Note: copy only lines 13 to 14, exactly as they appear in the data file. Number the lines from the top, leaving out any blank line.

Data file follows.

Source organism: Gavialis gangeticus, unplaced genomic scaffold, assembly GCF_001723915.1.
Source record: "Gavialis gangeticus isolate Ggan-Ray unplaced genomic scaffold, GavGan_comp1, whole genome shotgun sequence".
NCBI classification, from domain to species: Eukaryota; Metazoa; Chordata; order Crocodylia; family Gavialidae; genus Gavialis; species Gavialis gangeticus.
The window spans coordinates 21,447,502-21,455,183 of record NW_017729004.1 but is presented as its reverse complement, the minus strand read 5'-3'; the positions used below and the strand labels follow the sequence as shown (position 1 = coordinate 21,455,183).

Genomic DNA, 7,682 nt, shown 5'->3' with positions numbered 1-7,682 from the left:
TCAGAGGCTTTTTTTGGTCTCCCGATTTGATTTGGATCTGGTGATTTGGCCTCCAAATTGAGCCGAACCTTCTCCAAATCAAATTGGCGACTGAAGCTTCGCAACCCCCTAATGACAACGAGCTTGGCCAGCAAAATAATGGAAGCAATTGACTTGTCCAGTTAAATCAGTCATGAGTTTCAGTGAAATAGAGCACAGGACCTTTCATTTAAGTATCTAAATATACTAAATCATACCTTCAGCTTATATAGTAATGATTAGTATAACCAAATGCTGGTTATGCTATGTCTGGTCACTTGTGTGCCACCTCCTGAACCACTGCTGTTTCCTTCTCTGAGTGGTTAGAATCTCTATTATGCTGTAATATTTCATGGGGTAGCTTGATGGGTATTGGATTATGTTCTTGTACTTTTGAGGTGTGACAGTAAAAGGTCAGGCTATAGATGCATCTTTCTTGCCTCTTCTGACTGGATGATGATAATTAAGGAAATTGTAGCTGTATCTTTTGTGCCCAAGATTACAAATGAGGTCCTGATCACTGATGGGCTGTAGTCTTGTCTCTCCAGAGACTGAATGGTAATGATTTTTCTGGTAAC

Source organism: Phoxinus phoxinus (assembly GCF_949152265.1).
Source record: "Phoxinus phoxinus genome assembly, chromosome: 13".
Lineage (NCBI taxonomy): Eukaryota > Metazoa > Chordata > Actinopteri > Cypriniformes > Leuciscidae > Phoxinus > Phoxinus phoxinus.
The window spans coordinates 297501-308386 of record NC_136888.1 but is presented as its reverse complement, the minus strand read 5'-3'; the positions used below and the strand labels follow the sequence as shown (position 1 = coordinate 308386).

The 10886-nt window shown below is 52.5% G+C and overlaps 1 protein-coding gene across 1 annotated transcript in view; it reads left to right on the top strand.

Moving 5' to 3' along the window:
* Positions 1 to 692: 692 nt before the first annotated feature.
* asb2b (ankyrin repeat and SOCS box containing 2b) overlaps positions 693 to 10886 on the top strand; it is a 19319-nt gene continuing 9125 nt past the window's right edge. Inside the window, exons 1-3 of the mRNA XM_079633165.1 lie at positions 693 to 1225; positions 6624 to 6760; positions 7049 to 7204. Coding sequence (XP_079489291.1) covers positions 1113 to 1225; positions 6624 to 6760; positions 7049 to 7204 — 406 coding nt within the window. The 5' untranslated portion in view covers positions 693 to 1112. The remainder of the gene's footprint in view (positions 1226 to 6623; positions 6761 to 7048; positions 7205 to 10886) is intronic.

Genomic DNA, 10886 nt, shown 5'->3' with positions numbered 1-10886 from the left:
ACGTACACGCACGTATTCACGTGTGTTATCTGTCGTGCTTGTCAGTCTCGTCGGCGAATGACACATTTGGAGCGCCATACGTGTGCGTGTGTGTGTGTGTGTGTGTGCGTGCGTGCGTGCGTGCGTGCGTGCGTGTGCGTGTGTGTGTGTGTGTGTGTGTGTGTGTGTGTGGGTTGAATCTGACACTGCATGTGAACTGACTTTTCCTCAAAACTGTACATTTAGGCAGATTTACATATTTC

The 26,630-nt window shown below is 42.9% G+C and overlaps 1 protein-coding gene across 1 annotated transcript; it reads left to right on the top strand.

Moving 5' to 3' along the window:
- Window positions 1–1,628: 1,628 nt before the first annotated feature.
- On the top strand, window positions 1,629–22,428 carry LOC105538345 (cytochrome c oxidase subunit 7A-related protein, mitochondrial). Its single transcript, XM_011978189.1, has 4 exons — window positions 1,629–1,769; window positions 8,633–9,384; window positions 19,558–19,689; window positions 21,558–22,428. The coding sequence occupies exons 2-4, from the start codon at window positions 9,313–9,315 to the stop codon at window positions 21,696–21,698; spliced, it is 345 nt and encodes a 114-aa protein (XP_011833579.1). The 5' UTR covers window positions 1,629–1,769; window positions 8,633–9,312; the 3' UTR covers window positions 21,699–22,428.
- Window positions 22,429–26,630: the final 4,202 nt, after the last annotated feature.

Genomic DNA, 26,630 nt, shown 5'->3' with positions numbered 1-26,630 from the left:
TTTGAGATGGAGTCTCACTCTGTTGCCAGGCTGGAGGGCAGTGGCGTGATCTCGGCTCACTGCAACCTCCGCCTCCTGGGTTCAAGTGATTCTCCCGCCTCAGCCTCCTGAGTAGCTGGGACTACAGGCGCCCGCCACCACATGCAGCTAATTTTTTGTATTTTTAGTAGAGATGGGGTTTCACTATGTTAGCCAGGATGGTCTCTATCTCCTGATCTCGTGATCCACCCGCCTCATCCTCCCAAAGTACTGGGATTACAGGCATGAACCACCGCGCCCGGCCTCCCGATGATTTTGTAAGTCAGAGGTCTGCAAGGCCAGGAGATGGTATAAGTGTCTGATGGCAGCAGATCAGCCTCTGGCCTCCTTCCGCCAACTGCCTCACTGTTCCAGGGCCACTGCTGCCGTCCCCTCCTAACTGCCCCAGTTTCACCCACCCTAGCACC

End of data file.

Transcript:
* Positions 1 to 692: 692 nt before the first annotated feature.
* asb2b (ankyrin repeat and SOCS box containing 2b) overlaps positions 693 to 10886 on the top strand; it is a 19319-nt gene continuing 9125 nt past the window's right edge. Inside the window, exons 1-3 of the mRNA XM_079633165.1 lie at positions 693 to 1225; positions 6624 to 6760; positions 7049 to 7204. Coding sequence (XP_079489291.1) covers positions 1113 to 1225; positions 6624 to 6760; positions 7049 to 7204 — 406 coding nt within the window. The 5' untranslated portion in view covers positions 693 to 1112. The remainder of the gene's footprint in view (positions 1226 to 6623; positions 6761 to 7048; positions 7205 to 10886) is intronic.